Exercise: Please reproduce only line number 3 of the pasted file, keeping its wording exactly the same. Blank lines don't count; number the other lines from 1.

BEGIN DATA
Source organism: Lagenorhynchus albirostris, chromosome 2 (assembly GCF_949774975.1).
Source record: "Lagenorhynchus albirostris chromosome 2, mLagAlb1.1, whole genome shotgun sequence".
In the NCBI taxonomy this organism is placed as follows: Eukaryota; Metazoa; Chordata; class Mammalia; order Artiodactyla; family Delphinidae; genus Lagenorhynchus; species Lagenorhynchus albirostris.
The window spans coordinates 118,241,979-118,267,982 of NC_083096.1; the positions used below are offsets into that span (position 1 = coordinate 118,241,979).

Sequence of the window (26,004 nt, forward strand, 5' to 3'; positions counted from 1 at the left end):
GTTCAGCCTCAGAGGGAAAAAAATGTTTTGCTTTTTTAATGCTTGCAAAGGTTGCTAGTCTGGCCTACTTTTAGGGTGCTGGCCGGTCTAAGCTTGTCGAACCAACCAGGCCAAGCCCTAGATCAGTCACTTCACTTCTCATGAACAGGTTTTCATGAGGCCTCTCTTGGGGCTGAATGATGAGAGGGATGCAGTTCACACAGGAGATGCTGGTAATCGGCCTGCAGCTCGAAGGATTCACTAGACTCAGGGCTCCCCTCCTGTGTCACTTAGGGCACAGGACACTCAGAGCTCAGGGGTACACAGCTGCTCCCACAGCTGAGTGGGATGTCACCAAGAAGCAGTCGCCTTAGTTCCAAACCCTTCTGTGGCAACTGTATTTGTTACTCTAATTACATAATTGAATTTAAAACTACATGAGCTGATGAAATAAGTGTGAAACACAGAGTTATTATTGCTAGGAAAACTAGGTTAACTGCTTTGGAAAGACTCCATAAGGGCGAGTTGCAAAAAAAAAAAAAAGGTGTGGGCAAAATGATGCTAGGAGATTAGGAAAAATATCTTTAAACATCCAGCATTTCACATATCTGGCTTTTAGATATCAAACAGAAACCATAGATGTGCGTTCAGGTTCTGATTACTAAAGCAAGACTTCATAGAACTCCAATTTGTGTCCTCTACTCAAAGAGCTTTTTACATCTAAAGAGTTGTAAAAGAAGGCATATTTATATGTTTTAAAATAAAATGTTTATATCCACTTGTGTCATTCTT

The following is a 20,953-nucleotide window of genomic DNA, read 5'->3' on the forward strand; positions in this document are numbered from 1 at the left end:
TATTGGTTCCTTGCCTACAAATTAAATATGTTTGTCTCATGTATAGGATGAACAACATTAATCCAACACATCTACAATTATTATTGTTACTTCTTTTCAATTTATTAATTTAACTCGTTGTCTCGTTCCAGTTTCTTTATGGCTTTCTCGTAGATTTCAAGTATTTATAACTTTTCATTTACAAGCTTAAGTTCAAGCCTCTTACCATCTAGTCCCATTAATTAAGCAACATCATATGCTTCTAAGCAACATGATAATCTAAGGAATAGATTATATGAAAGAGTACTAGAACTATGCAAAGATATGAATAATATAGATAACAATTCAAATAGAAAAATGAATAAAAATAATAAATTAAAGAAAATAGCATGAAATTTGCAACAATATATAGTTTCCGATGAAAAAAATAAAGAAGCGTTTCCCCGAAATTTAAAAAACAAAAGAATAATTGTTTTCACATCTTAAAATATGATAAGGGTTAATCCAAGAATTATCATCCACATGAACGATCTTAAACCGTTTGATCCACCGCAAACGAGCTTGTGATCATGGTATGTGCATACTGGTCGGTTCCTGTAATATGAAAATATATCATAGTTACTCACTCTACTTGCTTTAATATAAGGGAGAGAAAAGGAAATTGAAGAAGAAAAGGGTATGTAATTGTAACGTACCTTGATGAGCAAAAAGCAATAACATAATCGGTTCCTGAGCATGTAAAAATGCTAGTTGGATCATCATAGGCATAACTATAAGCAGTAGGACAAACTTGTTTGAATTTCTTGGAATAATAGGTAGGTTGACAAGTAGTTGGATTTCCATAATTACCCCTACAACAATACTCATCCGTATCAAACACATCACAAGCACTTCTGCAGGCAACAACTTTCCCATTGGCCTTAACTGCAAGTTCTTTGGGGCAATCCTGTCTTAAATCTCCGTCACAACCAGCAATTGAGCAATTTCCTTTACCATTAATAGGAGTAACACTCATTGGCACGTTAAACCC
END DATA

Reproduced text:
In the NCBI taxonomy this organism is placed as follows: Eukaryota; Metazoa; Chordata; class Mammalia; order Artiodactyla; family Delphinidae; genus Lagenorhynchus; species Lagenorhynchus albirostris.